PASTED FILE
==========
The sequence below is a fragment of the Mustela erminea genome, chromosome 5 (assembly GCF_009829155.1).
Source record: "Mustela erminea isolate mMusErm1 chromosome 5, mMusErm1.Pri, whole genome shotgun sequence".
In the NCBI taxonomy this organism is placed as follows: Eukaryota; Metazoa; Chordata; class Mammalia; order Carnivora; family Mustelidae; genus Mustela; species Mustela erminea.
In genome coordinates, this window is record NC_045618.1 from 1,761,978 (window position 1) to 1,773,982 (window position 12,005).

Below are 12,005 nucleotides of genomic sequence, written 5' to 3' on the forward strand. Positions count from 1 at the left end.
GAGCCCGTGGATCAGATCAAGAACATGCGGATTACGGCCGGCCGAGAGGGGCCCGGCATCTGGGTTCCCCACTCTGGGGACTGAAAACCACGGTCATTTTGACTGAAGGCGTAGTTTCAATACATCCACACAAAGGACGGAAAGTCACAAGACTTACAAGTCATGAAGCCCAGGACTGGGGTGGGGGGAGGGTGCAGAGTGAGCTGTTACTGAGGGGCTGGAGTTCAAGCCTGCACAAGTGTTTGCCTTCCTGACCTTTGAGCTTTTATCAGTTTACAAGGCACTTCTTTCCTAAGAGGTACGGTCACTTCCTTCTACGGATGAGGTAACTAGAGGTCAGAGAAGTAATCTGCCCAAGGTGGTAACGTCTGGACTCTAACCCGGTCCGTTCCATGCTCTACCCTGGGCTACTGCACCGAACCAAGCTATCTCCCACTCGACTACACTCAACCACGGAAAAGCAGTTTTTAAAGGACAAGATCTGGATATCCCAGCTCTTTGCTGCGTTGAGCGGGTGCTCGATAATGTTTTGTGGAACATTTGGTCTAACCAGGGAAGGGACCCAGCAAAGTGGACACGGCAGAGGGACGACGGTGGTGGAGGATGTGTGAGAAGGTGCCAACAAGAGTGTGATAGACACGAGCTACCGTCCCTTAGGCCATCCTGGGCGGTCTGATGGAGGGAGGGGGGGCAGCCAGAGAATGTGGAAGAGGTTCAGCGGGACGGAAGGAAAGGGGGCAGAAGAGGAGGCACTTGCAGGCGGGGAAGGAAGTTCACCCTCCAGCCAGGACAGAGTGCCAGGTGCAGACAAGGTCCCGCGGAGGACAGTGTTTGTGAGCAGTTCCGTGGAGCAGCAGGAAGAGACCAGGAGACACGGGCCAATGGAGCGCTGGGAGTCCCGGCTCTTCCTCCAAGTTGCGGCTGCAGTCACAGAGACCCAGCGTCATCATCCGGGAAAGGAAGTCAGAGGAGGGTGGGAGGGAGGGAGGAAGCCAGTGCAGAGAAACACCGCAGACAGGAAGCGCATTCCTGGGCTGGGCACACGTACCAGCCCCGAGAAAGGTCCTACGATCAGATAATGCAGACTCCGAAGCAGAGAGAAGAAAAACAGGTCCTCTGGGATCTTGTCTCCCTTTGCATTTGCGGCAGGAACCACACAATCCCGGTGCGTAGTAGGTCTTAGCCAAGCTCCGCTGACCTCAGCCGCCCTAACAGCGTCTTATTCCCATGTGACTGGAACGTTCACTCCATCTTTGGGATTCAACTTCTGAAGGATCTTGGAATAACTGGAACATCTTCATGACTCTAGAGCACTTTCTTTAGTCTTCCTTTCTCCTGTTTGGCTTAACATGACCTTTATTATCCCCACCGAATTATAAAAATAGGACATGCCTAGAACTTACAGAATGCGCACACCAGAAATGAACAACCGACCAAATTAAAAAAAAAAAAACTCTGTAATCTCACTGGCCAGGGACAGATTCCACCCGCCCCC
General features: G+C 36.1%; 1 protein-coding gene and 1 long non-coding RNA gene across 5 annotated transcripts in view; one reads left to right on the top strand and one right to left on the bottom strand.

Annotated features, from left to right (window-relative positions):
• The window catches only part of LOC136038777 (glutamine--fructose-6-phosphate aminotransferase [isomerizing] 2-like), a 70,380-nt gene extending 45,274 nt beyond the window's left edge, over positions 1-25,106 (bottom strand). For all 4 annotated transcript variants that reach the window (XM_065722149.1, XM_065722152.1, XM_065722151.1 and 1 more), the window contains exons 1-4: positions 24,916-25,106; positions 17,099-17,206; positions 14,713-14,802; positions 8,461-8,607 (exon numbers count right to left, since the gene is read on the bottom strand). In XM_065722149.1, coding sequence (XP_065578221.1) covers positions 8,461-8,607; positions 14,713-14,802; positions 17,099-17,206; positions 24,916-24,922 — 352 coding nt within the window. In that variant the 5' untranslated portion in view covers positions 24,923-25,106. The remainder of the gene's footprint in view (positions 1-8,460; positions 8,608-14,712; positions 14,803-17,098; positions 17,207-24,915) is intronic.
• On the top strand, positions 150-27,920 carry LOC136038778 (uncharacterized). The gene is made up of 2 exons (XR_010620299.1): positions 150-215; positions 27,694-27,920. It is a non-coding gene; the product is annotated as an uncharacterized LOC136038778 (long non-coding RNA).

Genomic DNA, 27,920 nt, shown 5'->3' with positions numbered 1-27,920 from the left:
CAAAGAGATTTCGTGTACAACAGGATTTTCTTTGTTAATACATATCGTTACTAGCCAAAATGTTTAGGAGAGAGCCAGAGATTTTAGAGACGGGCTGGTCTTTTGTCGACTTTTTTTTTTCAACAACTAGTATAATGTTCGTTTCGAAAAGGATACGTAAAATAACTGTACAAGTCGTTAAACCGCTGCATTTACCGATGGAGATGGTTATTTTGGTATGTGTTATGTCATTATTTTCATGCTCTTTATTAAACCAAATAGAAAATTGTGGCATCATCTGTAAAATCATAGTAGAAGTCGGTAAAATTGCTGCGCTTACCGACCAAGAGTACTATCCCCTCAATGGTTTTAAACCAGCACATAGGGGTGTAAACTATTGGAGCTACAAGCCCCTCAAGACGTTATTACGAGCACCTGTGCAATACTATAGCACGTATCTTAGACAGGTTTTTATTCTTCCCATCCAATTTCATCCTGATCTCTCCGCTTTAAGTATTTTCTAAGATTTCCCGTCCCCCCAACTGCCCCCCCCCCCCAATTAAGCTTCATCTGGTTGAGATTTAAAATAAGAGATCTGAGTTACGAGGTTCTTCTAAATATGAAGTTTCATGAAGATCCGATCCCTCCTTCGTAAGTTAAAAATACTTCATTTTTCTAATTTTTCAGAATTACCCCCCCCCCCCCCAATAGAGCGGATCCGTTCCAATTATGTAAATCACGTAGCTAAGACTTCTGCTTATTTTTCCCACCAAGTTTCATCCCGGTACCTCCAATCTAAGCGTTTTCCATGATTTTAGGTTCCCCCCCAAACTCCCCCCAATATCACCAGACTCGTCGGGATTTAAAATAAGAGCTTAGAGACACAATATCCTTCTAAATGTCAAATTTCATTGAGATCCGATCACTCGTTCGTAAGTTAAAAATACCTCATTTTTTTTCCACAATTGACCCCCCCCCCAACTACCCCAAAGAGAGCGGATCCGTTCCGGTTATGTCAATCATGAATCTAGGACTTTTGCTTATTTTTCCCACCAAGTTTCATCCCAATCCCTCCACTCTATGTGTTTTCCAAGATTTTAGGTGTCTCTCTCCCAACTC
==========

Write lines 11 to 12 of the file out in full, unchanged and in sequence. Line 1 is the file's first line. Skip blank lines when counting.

Genomic DNA, 27,920 nt, shown 5'->3' with positions numbered 1-27,920 from the left:
CAAAGAGATTTCGTGTACAACAGGATTTTCTTTGTTAATACATATCGTTACTAGCCAAAATGTTTAGGAGAGAGCCAGAGATTTTAGAGACGGGCTGGTCTTTTGTCGACTTTTTTTTTTCAACAACTAGTATAATGTTCGTTTCGAAAAGGATACGTAAAATAACTGTACAAGTCGTTAAACCGCTGCATTTACCGATGGAGATGGTTATTTTGGTATGTGTTATGTCATTATTTTCATGCTCTTTATTAAACCAAATAGAAAATTGTGGCATCATCTGTAAAATCATAGTAGAAGTCGGTAAAATTGCTGCGCTTACCGACCAAGAGTACTATCCCCTCAATGGTTTTAAACCAGCACATAGGGGTGTAAACTATTGGAGCTACAAGCCCCTCAAGACGTTATTACGAGCACCTGTGCAATACTATAGCACGTATCTTAGACAGGTTTTTATTCTTCCCATCCAATTTCATCCTGATCTCTCCGCTTTAAGTATTTTCTAAGATTTCCCGTCCCCCCAACTGCCCCCCCCCCCCAATTAAGCTTCATCTGGTTGAGATTTAAAATAAGAGATCTGAGTTACGAGGTTCTTCTAAATATGAAGTTTCATGAAGATCCGATCCCTCCTTCGTAAGTTAAAAATACTTCATTTTTCTAATTTTTCAGAATTACCCCCCCCCCCCCCAATAGAGCGGATCCGTTCCAATTATGTAAATCACGTAGCTAAGACTTCTGCTTATTTTTCCCACCAAGTTTCATCCCGGTACCTCCAATCTAAGCGTTTTCCATGATTTTAGGTTCCCCCCCAAACTCCCCCCAATATCACCAGACTCGTCGGGATTTAAAATAAGAGCTTAGAGACACAATATCCTTCTAAATGTCAAATTTCATTGAGATCCGATCACTCGTTCGTAAGTTAAAAATACCTCATTTTTTTTCCACAATTGACCCCCCCCCCAACTACCCCAAAGAGAGCGGATCCGTTCCGGTTATGTCAATCATGAATCTAGGACTTTTGCTTATTTTTCCCACCAAGTTTCATCCCAATCCCTCCACTCTATGTGTTTTCCAAGATTTTAGGTGTCTCTCTCCCAACTC